Finally, remember there are so many different ways to grieve, and it is not up to anyone else to decide when we have moved on or not. Grief and mourning are not as linear as the Stages of Loss proclaims. I like the idea of a river, that has ebb and flow and change. It can be quiet for a bit, but then a trigger (like a baby the same age yours would have been) can make the water turn into intense white rapids.

So, if you know someone who has lost a baby, take a moment for them today or this month to let them know you were thinking of them. You could send flowers, or a meal, or just hold space by being present with them and letting them know you were thinking of them.

Dates to Remember

Timing means a lot to me. I know not everything happens for a reason, but i can appreciate when some things happen just when i’m ready to open more. Strange how that happens. I’m also good with remembering dates. I still remember my first boyfriends’ birthdays, you know the boys i dated in high school. And i’m in my 40s now…I also remember other more pressing dates and like to honour special dates throughout the year.

In reflecting back about my own loss, something i have learned about myself and the women i support is that we need to be intentional with how we take care of ourselves on dates that are hard – whether it is an anniversary of a loved one’s death, a larger community loss like December 6/Montreal Massacre, or Remembrance Day. We can feel the date slowly start to creep into our consciousness so it’s helpful to prepare for it mentally.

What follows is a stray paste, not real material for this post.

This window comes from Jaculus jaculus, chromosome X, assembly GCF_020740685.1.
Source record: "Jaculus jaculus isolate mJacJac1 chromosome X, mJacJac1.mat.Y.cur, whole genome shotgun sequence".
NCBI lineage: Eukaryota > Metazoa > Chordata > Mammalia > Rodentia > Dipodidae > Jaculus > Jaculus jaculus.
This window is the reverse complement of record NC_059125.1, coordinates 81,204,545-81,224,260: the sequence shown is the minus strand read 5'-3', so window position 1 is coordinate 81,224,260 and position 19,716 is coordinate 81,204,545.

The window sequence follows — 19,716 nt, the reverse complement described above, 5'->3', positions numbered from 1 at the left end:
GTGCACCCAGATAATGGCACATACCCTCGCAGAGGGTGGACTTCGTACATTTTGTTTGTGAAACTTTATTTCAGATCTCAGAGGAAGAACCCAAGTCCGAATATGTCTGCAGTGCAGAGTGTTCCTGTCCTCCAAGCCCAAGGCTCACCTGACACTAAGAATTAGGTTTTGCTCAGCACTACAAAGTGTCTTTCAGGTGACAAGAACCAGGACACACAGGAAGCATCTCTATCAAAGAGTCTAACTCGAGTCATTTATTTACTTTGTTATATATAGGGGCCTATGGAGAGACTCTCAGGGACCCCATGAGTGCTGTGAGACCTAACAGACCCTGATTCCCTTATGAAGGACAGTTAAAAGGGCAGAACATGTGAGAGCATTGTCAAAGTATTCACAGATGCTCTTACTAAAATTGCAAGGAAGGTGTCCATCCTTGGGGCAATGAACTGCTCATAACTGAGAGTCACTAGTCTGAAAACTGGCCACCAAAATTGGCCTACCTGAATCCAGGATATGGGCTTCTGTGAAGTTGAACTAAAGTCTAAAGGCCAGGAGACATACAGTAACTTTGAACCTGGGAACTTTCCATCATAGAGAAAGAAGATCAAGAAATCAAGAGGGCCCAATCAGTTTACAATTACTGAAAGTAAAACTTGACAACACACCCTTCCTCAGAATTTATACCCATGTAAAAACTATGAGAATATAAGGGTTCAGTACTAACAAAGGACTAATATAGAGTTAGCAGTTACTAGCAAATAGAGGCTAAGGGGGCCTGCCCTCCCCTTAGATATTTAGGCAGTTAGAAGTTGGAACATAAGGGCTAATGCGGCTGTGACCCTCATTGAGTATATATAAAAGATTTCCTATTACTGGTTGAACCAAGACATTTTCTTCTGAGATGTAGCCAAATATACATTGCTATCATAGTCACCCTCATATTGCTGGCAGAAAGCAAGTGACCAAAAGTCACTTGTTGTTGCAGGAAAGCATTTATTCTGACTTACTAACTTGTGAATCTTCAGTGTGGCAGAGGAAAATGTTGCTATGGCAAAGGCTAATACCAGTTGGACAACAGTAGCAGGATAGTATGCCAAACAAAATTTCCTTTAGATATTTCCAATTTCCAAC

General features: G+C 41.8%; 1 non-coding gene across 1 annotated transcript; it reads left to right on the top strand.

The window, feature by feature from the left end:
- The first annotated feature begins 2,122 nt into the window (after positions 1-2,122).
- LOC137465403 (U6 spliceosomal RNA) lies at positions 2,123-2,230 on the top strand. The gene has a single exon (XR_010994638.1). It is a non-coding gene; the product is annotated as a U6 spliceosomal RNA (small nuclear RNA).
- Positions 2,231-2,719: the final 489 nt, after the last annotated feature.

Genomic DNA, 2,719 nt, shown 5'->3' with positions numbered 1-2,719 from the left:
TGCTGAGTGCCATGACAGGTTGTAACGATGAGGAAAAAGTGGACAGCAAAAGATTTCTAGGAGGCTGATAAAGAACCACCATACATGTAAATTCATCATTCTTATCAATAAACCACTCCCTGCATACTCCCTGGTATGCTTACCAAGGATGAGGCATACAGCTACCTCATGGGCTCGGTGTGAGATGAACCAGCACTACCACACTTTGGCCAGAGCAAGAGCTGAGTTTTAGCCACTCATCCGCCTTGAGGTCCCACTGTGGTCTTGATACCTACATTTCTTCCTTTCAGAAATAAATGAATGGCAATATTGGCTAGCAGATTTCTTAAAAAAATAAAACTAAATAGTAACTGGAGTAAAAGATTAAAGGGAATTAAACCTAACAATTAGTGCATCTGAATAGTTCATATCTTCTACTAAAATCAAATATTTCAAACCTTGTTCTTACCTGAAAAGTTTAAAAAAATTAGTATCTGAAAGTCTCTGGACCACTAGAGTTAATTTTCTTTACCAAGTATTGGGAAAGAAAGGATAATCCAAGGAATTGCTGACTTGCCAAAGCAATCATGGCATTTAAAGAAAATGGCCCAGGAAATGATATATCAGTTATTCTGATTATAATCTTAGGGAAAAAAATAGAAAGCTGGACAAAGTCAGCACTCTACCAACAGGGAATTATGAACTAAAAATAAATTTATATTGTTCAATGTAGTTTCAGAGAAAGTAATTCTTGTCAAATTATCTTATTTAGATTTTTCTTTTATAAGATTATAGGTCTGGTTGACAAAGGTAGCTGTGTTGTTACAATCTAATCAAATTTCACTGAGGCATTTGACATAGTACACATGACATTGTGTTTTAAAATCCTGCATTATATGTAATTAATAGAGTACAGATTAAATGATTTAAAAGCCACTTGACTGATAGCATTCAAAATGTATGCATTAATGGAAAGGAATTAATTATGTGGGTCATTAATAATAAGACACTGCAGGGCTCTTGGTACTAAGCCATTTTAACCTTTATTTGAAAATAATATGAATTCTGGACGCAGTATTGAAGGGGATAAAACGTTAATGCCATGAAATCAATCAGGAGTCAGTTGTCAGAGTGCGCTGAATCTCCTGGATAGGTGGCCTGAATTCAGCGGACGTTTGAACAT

heart-rocks

Someone recently shared a very powerful and heartfelt article about her miscarriage loss. It came into my feed on social media and i couldn’t believe the timing: just 2 days prior to the anniversary of what would have been my first baby’s expected due date.

So, when i noticed that November 19 was fast approaching, i started to prepare for it and take care of myself. This is not an easy task as a working mom of two energetic kids. And my kids don’t know that they could have had an older sibling, or that 9 years ago i would have had another first child.

I thought i was being more mindful and attuned to my feelings, but life still gets in the way. Friday was a PA day and the weather was glorious outside. Maybe because it was so lovely out, maybe because the kids felt my energy, maybe because i was just too introspective, but wow was it ever hard to be a parent that day. I take that back – it wasn’t hard to BE a parent, but rather have the presence and patience to parent my children when i was not feeling my best.

A good learning moment for sure. Luckily, after a stressful morning, we had a lovely play date (for all of us!) all afternoon at our local favourite park. I also scheduled in a luxurious facial for myself on The Day and told my partner i needed to take some time to myself. This helped – i didn’t want to assume he remembered the date or that he knew what i wanted. Telling him directly is something i’ve learned is the only way for me to get what i want and need.

For me, i have moved on with my life and don’t need a whole day of self-reflection, but i do need some time to honour my miscarriage and to take a moment to slow down and breathe out.

This made my day so much better and helped with my healing.